Thursday, December 8, 2016

Ira Shor

                I found this article by Ira Shor to be harder to read than most of the past topics. Not only because the text was just extremely hard to visually look at but also because of the style of writing. With that said I found the article to be very I opening. I really liked all the questions that it proposed throughout and perhaps that was done on purpose because the whole time Shor’s point is to questions the education you are receiving. For me I loved this; it provided a way of looking at the education system that I truly like myself. I personally like to be challenged in a classroom and forced to think outside the box, it’s fun.

                The two things that stood out to me the most while reading this was that this article clear was a way to sum up the rest of the articles we had read throughout the semester. Shor basically can be related to almost anyone we would like. The second thing is that our class this semester feels like it is planned with Ira Shor’smessages in mind. By challenging us and getting us to speak opening, it empowers everyone in the class to feel important, smart, and comfortable most of all.
                While maybe not the key point of the article there was a line that resonated with me more than any other. “In class, as Apple suggested and as Giroux (1983) and Banks (1991) have as argues, the choice of subject matter cannot be neutral.” (Shor 3) This too me started getting me thinking about the schooling system and how it is extremely bias. I knew that SCWAAP and other things played a role in schools and how the curriculum is set up but I did not think about it in depth.
                Our schools are made up of people from so many cultures however, our schools only teach from the perspectives of one culture. What I mean by that and possibly the easier to understand is that we teach our history lessons from the point of view of “our” ancestors. “Our” being the keep phase here. They are not my ancestors my family was French then moved to Canada were they finally came into the United States about four generations back. So even though the founding fathers may have the same skin tone as me they are not my ancestors. This is even more true for the people who were forced here as slaves or the Native Americans who were here first. However, our history lessons do no teach the history of early Africa and what it was like for them prior to being ripped from their homes, they don’t teach about Native American culture prior to settling in the Americas. Even the parts they do touch on its how the Europeans affected those people not about the people themselves.

                Never the less I got a little off topic but the point is still valid. We do not allow students to thing about the things that are outside the box. Maybe if we let them find things that they want to learn about they would push the envelope and want to learn more and more.

Wednesday, December 7, 2016

Citizenship in School

Kliewer's article about how students with disabilities, specifically down syndrome, are treated in schools today and how we should fix the issues that many schools take part in. For my this article was special because while I do not have any family members that are down syndrome, I do have a cousin who is autistic. While the two are not same by any means, I have witnessed first hand how differently he is treated. Kliewer argues that children with disabilities should be placed into rooms with non-disabled children. I could not agree more. My cousin was held back for many years by the school system until my aunt and uncle moved to change to a school system that would not isolate him with only other disabled child. When he was finally given a chance he started to shine. He was able to get some good grades and got into college. After GRADUATING he was offered a career opportunity and holds down that job today. This is an example of what Kliewer wants to happen with our schools. To make sure that everyone is on a level playing field while in school and receives the same education.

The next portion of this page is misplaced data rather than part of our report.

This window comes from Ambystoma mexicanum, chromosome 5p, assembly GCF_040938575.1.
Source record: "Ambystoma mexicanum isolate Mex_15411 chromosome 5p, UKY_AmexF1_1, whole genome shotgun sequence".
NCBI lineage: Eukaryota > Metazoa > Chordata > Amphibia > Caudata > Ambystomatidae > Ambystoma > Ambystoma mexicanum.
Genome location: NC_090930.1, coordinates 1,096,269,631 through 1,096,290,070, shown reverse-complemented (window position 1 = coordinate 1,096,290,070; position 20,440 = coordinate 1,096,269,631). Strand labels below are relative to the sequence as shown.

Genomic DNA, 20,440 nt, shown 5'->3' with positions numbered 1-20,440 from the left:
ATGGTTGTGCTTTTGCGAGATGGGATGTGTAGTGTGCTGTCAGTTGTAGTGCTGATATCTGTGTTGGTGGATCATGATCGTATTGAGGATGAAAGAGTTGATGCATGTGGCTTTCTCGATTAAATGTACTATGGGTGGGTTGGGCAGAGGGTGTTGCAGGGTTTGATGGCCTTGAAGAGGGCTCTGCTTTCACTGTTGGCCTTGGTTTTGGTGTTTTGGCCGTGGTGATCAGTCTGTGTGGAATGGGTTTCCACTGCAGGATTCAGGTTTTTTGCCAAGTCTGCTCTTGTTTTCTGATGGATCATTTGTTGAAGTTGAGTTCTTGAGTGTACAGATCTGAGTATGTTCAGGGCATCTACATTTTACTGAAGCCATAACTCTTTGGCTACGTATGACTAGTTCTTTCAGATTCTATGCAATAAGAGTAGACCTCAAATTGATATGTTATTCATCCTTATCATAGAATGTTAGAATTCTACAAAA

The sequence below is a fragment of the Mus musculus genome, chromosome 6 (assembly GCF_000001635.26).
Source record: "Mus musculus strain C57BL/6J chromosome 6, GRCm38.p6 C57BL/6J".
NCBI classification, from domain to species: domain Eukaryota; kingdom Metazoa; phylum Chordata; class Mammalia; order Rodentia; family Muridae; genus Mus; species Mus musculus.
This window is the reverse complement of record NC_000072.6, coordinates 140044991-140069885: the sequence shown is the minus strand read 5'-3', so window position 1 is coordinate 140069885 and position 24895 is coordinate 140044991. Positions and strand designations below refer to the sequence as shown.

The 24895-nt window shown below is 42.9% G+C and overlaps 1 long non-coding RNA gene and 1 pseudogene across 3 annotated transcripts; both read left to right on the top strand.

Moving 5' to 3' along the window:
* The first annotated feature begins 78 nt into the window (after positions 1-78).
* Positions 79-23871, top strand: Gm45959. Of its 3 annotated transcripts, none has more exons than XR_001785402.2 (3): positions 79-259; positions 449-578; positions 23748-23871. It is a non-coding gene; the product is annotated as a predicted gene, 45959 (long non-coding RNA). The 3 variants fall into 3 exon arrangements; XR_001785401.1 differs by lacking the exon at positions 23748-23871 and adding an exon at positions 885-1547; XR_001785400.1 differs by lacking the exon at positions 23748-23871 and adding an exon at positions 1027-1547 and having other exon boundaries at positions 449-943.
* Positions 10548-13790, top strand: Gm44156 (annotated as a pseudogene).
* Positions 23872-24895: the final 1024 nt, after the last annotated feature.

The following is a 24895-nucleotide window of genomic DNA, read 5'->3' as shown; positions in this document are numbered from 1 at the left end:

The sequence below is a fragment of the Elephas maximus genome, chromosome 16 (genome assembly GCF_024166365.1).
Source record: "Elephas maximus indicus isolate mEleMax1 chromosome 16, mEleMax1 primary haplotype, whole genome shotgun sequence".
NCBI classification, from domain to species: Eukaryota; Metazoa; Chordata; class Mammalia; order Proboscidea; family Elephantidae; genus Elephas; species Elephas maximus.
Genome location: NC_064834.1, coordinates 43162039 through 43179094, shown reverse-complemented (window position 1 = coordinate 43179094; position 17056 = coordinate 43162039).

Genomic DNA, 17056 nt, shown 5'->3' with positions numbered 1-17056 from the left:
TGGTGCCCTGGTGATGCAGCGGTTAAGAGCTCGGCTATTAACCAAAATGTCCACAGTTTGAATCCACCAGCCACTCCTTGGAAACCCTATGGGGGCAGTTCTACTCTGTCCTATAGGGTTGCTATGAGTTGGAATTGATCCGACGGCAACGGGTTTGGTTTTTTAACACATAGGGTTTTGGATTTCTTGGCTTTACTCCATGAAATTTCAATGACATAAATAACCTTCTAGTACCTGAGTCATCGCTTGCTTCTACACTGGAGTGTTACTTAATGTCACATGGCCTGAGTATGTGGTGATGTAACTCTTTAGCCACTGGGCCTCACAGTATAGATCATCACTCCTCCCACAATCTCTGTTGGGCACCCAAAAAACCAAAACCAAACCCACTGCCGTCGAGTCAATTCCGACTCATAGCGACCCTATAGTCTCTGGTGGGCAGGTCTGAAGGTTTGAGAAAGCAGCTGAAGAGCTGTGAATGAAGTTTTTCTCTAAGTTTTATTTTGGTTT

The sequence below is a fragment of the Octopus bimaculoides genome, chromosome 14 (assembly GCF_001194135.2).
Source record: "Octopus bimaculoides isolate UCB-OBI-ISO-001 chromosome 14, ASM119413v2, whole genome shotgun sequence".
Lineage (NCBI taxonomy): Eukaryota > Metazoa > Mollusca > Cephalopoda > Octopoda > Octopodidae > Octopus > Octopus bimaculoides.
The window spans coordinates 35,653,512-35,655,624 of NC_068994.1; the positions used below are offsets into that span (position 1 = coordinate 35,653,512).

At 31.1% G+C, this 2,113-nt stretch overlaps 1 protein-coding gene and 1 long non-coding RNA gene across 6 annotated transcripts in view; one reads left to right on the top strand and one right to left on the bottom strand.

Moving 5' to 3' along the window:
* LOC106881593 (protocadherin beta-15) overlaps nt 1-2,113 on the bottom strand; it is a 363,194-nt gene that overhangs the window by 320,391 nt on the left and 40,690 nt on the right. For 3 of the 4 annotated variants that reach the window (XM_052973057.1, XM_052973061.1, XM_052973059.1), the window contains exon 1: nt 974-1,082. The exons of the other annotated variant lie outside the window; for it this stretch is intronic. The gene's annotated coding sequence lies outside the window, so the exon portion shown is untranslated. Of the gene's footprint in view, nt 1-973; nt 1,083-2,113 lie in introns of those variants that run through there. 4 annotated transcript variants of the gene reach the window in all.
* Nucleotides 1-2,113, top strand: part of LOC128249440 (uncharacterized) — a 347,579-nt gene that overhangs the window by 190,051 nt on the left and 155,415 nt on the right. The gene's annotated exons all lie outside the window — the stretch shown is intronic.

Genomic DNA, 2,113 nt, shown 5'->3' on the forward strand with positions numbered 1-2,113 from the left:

For me this article could not relate to anyone better then Jennie Oakes. It does not matter if you are talking about students who are extremely bright for their age, ones that are just falling behind a bit, or students with disabilities, Oakes would agree that they all deserve the same education and should be treated equally in our schools. "Colleen Madison agreed with Shayne that no child was inherently an intellectual burden to a classroom; in fact, she argues, each student contributes a unique and potentially valuable dimension to the web of relationships that form a school community." (Kleiwer p7) I really liked this because when I think back to my days in high school we did not have the students that were disabled in the classrooms with us but yet we all still knew their names. How did we know their names when they were never in any class with any of us? They still played a role in how the schools community was even when the school itself was trying to keep them separated. I think the thing to take away from this is that Oake and Kliewer would agree that putting students in the same room no matter what their abilities are can only help them.

Promising Practice

           I attended the Promising Practice seminar in the hopes that I would be able to learn something that could help me with my career in education. I’m extremely sad to say that I found the workshops to be a waste of my time. While the guest speaker at the event was great and extremely enlightening the workshops that followed did not provide me with any kind of use. The two workshops that I attended were “How mentoring relationships improve resiliency of our youth and our workforce” and “Healthy Lifestyles: Your health, your choice”.  I was excited going into this because I felt like both of these topics could have a lot to offer me. I was sad when this became a flop.